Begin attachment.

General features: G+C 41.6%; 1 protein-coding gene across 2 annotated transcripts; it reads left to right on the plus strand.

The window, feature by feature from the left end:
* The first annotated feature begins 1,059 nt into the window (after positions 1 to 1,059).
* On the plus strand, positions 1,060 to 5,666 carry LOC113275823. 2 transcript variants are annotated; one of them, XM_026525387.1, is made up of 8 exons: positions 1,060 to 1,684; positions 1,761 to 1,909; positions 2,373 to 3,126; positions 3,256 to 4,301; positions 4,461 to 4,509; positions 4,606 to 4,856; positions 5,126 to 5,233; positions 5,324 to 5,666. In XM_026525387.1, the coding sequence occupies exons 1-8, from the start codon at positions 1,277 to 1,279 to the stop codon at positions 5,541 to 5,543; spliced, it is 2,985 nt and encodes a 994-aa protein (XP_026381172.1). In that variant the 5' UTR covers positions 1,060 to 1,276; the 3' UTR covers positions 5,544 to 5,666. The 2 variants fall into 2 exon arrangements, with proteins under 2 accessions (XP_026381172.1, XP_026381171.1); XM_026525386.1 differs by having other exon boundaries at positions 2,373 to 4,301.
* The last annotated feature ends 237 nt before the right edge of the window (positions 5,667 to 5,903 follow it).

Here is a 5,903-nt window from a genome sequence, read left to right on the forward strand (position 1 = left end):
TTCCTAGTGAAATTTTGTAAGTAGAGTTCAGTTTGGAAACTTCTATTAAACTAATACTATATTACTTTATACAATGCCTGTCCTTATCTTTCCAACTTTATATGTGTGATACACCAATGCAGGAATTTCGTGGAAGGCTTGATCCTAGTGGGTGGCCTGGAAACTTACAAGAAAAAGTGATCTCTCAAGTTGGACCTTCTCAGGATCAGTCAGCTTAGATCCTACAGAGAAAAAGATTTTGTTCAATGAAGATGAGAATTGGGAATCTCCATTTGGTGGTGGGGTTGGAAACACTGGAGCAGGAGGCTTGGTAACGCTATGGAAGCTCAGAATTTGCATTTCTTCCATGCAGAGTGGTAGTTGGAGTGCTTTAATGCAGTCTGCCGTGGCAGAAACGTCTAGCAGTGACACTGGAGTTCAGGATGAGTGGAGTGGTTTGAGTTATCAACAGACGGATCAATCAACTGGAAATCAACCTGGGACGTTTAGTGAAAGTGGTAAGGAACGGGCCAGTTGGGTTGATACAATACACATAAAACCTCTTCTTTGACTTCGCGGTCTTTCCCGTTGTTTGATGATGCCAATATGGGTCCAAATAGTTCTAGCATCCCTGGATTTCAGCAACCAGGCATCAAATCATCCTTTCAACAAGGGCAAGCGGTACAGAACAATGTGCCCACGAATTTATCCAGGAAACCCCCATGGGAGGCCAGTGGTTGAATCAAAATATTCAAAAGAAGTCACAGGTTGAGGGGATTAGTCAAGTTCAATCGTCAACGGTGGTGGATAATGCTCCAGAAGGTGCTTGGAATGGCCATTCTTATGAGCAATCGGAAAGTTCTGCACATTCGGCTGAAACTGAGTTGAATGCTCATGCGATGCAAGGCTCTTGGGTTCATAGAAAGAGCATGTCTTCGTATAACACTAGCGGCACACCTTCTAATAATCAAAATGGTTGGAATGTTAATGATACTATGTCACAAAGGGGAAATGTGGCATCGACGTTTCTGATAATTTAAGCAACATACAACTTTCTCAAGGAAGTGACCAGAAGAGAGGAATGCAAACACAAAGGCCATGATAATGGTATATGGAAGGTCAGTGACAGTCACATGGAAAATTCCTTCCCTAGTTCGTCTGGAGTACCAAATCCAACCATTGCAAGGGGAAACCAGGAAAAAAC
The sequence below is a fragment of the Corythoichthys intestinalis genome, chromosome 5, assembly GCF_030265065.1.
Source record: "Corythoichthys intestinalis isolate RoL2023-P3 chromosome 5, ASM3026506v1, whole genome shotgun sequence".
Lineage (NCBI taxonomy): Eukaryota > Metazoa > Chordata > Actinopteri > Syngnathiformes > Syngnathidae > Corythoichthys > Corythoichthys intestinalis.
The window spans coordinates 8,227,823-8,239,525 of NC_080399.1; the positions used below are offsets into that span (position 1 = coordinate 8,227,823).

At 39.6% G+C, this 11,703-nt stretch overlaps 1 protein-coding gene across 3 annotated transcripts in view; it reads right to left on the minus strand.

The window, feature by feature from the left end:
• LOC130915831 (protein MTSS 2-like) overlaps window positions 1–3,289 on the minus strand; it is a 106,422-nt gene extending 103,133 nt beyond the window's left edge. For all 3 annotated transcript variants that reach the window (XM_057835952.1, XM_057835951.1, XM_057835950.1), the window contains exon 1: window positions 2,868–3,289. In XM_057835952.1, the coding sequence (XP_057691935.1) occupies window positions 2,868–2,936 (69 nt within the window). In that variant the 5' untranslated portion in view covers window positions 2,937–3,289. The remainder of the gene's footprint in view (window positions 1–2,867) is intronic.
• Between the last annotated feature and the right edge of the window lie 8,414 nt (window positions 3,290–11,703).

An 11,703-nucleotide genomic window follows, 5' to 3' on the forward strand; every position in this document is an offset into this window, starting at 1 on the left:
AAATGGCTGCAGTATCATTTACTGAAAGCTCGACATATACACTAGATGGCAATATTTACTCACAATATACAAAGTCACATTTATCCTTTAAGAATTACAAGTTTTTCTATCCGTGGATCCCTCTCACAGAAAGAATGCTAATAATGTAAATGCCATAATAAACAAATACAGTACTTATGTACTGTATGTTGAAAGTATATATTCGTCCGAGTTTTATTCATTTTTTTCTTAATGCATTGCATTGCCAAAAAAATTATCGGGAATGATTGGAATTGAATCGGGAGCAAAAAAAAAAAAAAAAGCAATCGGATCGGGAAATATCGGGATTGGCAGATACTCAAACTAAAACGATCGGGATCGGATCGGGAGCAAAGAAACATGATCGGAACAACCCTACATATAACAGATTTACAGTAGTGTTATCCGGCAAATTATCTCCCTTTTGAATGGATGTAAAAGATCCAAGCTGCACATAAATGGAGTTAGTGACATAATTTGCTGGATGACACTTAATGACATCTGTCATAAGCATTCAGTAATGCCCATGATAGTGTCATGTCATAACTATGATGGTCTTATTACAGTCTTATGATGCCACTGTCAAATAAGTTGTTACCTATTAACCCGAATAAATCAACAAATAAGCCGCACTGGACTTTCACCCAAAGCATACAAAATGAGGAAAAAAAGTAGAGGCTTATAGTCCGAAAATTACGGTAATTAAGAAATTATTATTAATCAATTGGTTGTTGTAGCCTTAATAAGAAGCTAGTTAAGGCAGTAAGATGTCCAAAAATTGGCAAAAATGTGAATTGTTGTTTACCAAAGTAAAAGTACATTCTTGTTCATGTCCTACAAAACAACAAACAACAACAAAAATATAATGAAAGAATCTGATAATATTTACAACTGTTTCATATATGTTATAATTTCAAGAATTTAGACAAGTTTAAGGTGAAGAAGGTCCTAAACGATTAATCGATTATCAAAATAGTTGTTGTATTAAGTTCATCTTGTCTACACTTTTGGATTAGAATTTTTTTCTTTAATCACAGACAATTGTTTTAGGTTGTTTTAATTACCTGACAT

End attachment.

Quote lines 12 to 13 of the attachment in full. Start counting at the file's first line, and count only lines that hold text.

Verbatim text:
At 39.6% G+C, this 11,703-nt stretch overlaps 1 protein-coding gene across 3 annotated transcripts in view; it reads right to left on the minus strand.

The window, feature by feature from the left end: